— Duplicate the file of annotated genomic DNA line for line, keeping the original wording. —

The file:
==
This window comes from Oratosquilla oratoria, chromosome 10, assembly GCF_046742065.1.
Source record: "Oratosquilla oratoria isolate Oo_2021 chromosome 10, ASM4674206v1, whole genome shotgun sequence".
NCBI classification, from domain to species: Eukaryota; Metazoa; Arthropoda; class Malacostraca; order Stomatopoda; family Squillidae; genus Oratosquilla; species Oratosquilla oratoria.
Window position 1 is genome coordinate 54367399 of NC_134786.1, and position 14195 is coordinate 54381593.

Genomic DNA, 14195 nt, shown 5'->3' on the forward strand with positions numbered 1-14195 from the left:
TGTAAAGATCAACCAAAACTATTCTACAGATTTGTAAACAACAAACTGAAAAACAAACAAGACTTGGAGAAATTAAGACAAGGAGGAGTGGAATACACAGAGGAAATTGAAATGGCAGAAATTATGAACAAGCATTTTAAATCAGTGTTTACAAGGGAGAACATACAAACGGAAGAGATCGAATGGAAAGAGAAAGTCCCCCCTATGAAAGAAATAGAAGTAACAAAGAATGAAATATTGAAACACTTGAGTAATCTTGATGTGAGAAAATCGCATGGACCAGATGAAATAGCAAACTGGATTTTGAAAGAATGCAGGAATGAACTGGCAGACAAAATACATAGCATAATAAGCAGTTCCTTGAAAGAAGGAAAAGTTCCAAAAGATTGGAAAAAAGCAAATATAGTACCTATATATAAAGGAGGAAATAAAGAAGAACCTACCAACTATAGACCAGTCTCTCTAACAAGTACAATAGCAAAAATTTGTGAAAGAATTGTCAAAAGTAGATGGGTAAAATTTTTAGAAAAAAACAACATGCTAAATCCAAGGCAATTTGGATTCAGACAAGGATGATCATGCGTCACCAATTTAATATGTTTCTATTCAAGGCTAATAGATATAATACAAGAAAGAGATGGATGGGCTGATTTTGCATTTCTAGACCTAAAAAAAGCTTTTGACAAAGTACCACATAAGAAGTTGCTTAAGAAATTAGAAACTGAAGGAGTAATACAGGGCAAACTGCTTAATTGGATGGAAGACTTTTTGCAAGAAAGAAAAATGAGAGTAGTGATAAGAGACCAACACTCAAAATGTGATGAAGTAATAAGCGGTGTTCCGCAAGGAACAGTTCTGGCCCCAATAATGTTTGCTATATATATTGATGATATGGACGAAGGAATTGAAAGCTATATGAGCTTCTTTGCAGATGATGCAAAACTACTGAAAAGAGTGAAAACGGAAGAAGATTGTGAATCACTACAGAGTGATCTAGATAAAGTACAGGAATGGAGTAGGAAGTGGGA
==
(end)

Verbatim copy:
This window comes from Oratosquilla oratoria, chromosome 10, assembly GCF_046742065.1.
Source record: "Oratosquilla oratoria isolate Oo_2021 chromosome 10, ASM4674206v1, whole genome shotgun sequence".
NCBI classification, from domain to species: Eukaryota; Metazoa; Arthropoda; class Malacostraca; order Stomatopoda; family Squillidae; genus Oratosquilla; species Oratosquilla oratoria.
Window position 1 is genome coordinate 54367399 of NC_134786.1, and position 14195 is coordinate 54381593.

Genomic DNA, 14195 nt, shown 5'->3' on the forward strand with positions numbered 1-14195 from the left:
TGTAAAGATCAACCAAAACTATTCTACAGATTTGTAAACAACAAACTGAAAAACAAACAAGACTTGGAGAAATTAAGACAAGGAGGAGTGGAATACACAGAGGAAATTGAAATGGCAGAAATTATGAACAAGCATTTTAAATCAGTGTTTACAAGGGAGAACATACAAACGGAAGAGATCGAATGGAAAGAGAAAGTCCCCCCTATGAAAGAAATAGAAGTAACAAAGAATGAAATATTGAAACACTTGAGTAATCTTGATGTGAGAAAATCGCATGGACCAGATGAAATAGCAAACTGGATTTTGAAAGAATGCAGGAATGAACTGGCAGACAAAATACATAGCATAATAAGCAGTTCCTTGAAAGAAGGAAAAGTTCCAAAAGATTGGAAAAAAGCAAATATAGTACCTATATATAAAGGAGGAAATAAAGAAGAACCTACCAACTATAGACCAGTCTCTCTAACAAGTACAATAGCAAAAATTTGTGAAAGAATTGTCAAAAGTAGATGGGTAAAATTTTTAGAAAAAAACAACATGCTAAATCCAAGGCAATTTGGATTCAGACAAGGATGATCATGCGTCACCAATTTAATATGTTTCTATTCAAGGCTAATAGATATAATACAAGAAAGAGATGGATGGGCTGATTTTGCATTTCTAGACCTAAAAAAAGCTTTTGACAAAGTACCACATAAGAAGTTGCTTAAGAAATTAGAAACTGAAGGAGTAATACAGGGCAAACTGCTTAATTGGATGGAAGACTTTTTGCAAGAAAGAAAAATGAGAGTAGTGATAAGAGACCAACACTCAAAATGTGATGAAGTAATAAGCGGTGTTCCGCAAGGAACAGTTCTGGCCCCAATAATGTTTGCTATATATATTGATGATATGGACGAAGGAATTGAAAGCTATATGAGCTTCTTTGCAGATGATGCAAAACTACTGAAAAGAGTGAAAACGGAAGAAGATTGTGAATCACTACAGAGTGATCTAGATAAAGTACAGGAATGGAGTAGGAAGTGGGA